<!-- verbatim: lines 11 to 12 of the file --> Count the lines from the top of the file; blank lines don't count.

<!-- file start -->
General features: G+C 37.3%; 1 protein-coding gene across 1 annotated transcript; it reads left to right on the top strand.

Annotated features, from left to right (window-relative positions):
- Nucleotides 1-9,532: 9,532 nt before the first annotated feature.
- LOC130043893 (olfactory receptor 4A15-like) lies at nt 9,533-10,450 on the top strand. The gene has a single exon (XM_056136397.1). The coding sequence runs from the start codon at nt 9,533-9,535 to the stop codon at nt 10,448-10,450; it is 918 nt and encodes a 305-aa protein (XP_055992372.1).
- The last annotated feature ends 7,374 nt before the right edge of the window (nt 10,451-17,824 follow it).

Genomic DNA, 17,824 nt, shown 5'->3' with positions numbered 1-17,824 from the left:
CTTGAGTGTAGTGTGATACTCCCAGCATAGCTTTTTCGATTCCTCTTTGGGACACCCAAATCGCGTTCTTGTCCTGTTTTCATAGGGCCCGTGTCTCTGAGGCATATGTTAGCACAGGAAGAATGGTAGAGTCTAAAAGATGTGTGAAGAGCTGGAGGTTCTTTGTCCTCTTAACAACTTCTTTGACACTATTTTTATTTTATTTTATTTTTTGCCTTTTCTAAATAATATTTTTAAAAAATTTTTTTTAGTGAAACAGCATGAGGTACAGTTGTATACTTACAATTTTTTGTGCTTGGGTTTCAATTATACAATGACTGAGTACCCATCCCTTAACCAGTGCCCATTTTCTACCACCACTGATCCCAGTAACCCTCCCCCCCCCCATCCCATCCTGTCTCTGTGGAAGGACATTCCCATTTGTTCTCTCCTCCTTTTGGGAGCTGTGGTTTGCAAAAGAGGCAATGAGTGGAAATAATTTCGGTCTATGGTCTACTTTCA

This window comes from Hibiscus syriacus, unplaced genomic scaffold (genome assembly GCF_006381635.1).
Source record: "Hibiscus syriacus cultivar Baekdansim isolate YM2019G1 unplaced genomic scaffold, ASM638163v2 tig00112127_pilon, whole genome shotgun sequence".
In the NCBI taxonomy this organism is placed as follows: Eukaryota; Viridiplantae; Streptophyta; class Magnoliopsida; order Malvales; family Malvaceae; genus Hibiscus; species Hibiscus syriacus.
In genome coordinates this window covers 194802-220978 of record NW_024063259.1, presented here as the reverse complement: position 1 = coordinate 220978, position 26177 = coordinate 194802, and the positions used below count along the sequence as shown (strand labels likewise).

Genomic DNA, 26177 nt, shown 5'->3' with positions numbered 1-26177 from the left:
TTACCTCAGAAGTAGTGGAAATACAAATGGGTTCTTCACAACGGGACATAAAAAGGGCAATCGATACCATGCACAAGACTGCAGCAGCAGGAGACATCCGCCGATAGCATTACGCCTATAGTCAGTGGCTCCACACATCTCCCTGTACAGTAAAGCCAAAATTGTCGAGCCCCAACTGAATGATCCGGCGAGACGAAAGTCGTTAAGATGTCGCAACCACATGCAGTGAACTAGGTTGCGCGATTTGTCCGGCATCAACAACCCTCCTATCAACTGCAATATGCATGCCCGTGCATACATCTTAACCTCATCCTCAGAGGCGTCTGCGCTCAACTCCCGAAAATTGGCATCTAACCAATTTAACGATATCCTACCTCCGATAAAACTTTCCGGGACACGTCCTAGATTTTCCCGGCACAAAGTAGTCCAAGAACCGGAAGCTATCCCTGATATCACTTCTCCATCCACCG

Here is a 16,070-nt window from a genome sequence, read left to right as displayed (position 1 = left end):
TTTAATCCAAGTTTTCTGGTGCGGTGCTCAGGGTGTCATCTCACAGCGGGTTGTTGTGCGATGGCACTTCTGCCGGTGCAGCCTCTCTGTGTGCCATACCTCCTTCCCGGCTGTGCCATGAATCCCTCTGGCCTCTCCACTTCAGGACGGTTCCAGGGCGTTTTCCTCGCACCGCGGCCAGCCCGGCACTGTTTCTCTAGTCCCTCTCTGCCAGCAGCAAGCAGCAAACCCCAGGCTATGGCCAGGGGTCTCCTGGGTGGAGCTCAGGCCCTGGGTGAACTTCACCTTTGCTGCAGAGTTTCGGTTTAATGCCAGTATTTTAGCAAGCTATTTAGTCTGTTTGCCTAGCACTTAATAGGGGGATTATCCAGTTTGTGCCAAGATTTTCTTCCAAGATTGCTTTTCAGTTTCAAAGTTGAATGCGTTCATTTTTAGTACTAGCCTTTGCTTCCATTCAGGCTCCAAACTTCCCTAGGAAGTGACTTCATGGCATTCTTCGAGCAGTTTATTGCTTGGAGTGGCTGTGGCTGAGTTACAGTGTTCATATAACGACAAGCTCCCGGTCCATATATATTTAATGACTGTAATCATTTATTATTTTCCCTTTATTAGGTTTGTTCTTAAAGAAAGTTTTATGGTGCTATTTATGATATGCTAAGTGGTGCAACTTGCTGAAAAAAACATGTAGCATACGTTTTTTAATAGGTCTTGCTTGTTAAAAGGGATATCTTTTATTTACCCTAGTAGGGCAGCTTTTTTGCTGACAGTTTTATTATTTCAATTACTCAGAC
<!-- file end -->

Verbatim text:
In genome coordinates this window covers 194802-220978 of record NW_024063259.1, presented here as the reverse complement: position 1 = coordinate 220978, position 26177 = coordinate 194802, and the positions used below count along the sequence as shown (strand labels likewise).

Genomic DNA, 26177 nt, shown 5'->3' with positions numbered 1-26177 from the left: